USMNT attack a work in progress as players adapt to Berhalter's system

USMNT attack a work in progress as players adapt to Berhalter's system

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USMNT attack a work in progress as players adapt to Berhalter's system

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The U.S. Men’s National Team only recorded two shots on target on Thursday night against Ecuador, but despite the low attacking output the USMNT attackers saw progress in the third match with Gregg Berhalter in charge, and the first with the full complement of players available.

“It’s just one game,” USMNT forward Gyasi Zardes said. “It’s a great opponent, but it allows to take the next couple of days to really get in and watch this game and progress. That’s the key word, and you’ll hear it from Gregg. Progress, progress, progress. I’m really looking forward to the next opportunity.” 

Although the lack of shots is concerning, the connection between the attacking pieces in Berhalter’s lineup played well in spurts.

“I think we kept the ball well,” Christian Pulisic said. “I think we had some moments, but we didn’t expect to be perfect and we still have a lot of stuff we can work on. It was a good start.” 

Pulisic was the focal point of the lineup, playing the left-sided number 10 role, and he admitted some of the pieces around him are still adapting to the complexities of Berhalter’s system.

“It’s just everything. Getting more familiar with the positions and just the speed of play and making it second nature so everyone is really on the same page,” Pulisic said.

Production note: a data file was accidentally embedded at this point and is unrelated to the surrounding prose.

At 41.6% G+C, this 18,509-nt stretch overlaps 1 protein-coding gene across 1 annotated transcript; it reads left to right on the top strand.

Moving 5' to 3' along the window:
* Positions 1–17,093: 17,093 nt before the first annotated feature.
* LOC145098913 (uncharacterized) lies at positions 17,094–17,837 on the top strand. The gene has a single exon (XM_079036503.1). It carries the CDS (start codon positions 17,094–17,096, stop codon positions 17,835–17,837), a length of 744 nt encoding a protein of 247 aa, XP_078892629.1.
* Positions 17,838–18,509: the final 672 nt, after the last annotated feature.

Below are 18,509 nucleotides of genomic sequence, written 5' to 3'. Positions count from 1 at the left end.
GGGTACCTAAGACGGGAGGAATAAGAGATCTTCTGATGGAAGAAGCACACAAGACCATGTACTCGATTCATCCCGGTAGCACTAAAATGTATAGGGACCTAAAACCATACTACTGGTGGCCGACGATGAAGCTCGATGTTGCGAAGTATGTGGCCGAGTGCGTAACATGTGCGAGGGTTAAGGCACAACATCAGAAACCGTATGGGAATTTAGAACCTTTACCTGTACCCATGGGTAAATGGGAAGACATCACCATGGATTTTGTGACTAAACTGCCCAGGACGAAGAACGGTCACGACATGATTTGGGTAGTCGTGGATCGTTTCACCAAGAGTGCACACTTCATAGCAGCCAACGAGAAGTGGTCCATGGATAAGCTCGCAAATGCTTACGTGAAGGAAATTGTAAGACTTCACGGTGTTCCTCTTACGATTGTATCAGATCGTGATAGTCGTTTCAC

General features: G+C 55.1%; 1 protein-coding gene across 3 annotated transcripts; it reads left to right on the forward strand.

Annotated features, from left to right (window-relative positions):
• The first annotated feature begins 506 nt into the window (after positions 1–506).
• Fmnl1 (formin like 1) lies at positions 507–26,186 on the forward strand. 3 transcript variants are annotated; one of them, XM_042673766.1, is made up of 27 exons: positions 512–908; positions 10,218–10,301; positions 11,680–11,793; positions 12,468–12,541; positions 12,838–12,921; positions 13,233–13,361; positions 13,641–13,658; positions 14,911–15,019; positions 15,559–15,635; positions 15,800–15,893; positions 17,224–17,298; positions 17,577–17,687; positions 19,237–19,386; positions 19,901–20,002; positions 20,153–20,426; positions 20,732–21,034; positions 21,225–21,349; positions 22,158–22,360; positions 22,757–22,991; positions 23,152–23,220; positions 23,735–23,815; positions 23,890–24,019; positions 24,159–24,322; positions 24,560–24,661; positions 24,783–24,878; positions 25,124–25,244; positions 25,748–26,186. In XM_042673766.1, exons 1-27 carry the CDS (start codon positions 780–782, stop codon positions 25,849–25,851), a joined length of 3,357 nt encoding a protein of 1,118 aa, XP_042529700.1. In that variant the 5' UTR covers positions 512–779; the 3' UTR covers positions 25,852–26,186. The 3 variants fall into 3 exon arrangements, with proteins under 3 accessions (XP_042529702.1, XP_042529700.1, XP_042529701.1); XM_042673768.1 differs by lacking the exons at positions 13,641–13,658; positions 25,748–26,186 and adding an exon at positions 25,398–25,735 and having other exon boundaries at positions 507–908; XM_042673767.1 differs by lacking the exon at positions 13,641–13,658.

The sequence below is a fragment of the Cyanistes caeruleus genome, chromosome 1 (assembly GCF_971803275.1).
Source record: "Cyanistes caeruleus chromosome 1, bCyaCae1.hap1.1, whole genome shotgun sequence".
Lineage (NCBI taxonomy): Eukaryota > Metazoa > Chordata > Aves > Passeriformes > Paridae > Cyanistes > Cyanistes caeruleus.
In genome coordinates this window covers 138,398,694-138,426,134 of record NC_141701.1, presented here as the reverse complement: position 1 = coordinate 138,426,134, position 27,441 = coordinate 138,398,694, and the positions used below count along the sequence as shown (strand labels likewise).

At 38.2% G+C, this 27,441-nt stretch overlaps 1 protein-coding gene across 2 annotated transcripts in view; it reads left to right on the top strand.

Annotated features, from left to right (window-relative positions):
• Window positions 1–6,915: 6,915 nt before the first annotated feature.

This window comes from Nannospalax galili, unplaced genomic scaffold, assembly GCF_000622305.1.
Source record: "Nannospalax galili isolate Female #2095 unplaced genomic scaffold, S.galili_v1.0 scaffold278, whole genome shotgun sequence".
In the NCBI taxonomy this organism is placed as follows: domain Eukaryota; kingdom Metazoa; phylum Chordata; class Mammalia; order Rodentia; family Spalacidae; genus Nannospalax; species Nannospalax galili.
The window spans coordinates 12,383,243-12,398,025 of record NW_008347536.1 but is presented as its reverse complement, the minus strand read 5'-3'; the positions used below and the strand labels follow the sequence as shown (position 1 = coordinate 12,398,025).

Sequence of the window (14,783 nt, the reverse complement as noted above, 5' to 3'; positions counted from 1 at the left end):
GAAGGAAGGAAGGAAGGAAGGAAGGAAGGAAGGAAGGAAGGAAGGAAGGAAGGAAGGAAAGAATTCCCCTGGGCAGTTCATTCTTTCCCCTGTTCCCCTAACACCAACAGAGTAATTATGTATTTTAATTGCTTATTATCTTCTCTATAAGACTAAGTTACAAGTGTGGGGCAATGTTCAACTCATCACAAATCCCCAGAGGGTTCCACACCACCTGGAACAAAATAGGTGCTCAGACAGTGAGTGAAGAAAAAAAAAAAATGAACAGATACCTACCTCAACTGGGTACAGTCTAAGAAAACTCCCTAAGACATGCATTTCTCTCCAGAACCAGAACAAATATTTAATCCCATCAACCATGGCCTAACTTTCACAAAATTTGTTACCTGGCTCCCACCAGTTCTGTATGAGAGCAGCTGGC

For Zardes, who is used to playing under Berhalter from their one season together with the Columbus Crew, he understands what the manager demands out of the striker up top in the system.

As we saw on a few occurrences on Thursday, Zardes has to be fast with the ball at his feet with other players surging in from midfield into the final third.

“Those guys are extremely dangerous when they’re facing goal so if the ball comes into me, I have to find them right away,” Zardes said. “I’ve worked in Gregg’s lineup over the years and it was the same with Columbus where I try to find people really quick.”

“Effective players like Christian Pulisic, Sebastian Lletget and other guys on the right, I have to find their feet,” Zardes said. “Every time I touch the ball, if they’re facing goal, I have to get it to them because they can be more effective and more dangerous. Then I just have to get back into the box because the ball is coming to me.” 

Thursday’s performance wasn’t perfect, as the USMNT could’ve received better production on the wing from Jordan Morris, but for the most part, the attacking players were positive with the gains made from joining camp on Sunday to the game on Thursday.

“The majority of us got in Sunday. For those of us that weren’t in the January camp, you’re overloaded with information and it’s difficult,” Wil Trapp said. “Knowing how much information was thrown at them and how well they adapted, I think it was a fantastic performance from executing and understanding. It’s not going to be perfect, but there’s a lot of things that went well to build upon.” 

Even though the USMNT wasn’t perfect, it still found a way to hit the back of the net and pull out a victory, which is an important quality to build ahead of this summer’s Concacaf Gold Cup.

Zardes, who scored the 82nd-minute game-winner, took advantage of one of the principles the USMNT focused on in the buildup to Thursday’s game.

“During the training sessions, we were looking for that open space so I checked my shoulder and was screaming for the ball and sure enough Tim Ream found me and I was open,” Zardes said. 

With the tactical principles in place, and chemistry coming together in the final third, the USMNT has to build on Thursday’s performance and show progress can be made game-by-game with the big picture in view.

“(Berhalter)’s going to be the coach for a while,” Pulisic said. “He wants to implement a system and he wants all the guys that come into camp to understand it. It’s for the bigger picture and we know the big things he’s working toward.” 

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